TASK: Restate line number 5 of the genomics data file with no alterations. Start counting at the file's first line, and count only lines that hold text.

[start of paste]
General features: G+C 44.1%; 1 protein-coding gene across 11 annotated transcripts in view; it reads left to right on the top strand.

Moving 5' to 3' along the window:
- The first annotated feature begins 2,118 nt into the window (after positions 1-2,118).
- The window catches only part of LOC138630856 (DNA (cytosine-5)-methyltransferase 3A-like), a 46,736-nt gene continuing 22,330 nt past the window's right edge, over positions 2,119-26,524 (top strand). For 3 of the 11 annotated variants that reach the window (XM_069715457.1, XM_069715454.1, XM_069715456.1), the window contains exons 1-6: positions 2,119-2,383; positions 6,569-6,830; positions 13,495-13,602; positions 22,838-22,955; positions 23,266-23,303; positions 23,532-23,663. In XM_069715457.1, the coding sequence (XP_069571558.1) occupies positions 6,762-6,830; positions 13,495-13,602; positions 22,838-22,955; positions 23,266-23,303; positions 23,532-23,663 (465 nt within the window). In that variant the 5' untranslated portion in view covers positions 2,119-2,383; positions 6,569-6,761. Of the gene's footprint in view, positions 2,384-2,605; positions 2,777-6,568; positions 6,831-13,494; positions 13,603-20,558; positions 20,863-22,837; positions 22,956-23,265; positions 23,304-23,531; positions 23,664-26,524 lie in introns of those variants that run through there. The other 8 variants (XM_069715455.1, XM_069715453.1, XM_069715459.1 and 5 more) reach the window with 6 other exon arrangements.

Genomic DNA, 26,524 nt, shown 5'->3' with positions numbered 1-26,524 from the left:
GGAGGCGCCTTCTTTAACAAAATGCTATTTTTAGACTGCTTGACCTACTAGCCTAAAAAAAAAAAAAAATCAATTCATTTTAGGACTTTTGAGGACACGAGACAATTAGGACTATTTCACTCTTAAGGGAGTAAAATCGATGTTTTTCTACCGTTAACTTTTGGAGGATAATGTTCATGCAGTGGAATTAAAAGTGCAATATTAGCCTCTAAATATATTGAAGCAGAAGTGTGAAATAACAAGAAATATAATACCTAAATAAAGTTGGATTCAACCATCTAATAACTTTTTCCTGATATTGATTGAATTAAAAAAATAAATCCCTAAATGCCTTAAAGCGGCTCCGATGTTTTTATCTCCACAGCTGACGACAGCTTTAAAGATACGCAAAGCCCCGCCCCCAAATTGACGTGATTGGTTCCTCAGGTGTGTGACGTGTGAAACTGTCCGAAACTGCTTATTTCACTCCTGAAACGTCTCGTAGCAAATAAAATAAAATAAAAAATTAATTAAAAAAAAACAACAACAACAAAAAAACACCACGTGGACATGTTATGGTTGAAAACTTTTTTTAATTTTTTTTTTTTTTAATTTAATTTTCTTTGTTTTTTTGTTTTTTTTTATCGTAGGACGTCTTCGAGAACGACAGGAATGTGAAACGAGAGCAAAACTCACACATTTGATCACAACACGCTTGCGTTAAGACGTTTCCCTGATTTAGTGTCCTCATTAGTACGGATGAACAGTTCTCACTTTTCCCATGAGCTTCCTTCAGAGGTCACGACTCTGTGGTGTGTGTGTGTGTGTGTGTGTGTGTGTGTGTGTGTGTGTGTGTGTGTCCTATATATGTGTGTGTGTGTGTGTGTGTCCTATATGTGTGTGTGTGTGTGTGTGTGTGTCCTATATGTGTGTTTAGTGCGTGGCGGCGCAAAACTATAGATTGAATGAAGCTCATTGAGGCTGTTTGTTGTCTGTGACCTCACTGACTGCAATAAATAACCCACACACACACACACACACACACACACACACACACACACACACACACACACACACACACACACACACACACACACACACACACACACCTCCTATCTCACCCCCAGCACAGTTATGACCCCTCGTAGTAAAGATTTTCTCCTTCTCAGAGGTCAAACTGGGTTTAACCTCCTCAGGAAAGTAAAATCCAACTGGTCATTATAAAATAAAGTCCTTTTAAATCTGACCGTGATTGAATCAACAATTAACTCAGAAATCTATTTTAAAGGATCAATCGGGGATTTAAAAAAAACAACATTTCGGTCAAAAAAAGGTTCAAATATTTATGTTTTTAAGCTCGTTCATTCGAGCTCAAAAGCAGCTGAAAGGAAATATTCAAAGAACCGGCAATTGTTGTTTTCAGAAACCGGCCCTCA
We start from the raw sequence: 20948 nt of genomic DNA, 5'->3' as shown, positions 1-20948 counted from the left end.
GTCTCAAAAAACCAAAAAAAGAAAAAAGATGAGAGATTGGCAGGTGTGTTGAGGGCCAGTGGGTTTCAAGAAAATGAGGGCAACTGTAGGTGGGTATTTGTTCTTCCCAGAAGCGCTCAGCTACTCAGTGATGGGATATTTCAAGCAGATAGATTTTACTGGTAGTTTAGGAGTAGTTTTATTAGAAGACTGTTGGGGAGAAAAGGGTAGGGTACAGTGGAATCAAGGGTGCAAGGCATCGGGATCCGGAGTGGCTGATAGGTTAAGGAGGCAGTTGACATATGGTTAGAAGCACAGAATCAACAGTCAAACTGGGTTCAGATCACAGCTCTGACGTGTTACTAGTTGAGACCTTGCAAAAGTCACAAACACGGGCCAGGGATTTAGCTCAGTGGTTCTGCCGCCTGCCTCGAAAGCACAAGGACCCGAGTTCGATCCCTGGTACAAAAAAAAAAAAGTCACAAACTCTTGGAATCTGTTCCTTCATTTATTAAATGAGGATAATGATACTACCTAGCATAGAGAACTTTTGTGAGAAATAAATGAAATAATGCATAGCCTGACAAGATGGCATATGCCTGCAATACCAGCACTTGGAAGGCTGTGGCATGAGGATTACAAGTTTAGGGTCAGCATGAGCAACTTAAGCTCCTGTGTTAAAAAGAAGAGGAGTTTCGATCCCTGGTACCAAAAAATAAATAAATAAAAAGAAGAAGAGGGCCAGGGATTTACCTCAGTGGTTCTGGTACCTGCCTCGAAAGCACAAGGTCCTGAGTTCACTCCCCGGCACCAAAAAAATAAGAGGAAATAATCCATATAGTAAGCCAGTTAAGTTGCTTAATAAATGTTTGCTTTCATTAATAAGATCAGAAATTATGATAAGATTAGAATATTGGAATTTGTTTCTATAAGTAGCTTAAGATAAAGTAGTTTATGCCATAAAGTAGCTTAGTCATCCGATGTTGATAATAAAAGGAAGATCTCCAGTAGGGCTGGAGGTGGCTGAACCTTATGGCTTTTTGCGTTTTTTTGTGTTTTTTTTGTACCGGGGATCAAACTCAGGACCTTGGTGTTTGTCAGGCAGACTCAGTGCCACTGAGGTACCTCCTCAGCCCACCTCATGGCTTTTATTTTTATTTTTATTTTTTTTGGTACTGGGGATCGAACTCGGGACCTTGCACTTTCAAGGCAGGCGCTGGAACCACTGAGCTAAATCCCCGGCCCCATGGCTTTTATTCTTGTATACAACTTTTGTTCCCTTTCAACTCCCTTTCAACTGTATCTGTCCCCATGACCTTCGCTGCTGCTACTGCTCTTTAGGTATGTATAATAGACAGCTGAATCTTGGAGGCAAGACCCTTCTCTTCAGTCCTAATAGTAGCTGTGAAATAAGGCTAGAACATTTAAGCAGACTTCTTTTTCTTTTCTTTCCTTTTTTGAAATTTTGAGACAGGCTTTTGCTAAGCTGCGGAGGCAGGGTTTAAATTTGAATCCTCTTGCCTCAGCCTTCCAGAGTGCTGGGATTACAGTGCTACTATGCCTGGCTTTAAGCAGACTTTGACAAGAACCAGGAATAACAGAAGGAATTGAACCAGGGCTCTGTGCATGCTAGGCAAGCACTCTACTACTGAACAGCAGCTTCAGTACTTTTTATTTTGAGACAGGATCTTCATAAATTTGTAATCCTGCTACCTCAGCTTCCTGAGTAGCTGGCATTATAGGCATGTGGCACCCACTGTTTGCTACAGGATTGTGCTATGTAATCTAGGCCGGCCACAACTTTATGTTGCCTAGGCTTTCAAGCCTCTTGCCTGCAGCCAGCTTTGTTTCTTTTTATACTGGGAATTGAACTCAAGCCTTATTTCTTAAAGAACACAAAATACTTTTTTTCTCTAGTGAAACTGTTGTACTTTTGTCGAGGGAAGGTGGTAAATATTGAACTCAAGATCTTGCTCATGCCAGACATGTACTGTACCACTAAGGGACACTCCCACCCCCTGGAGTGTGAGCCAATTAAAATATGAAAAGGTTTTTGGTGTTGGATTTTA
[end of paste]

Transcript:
Genomic DNA, 26,524 nt, shown 5'->3' with positions numbered 1-26,524 from the left: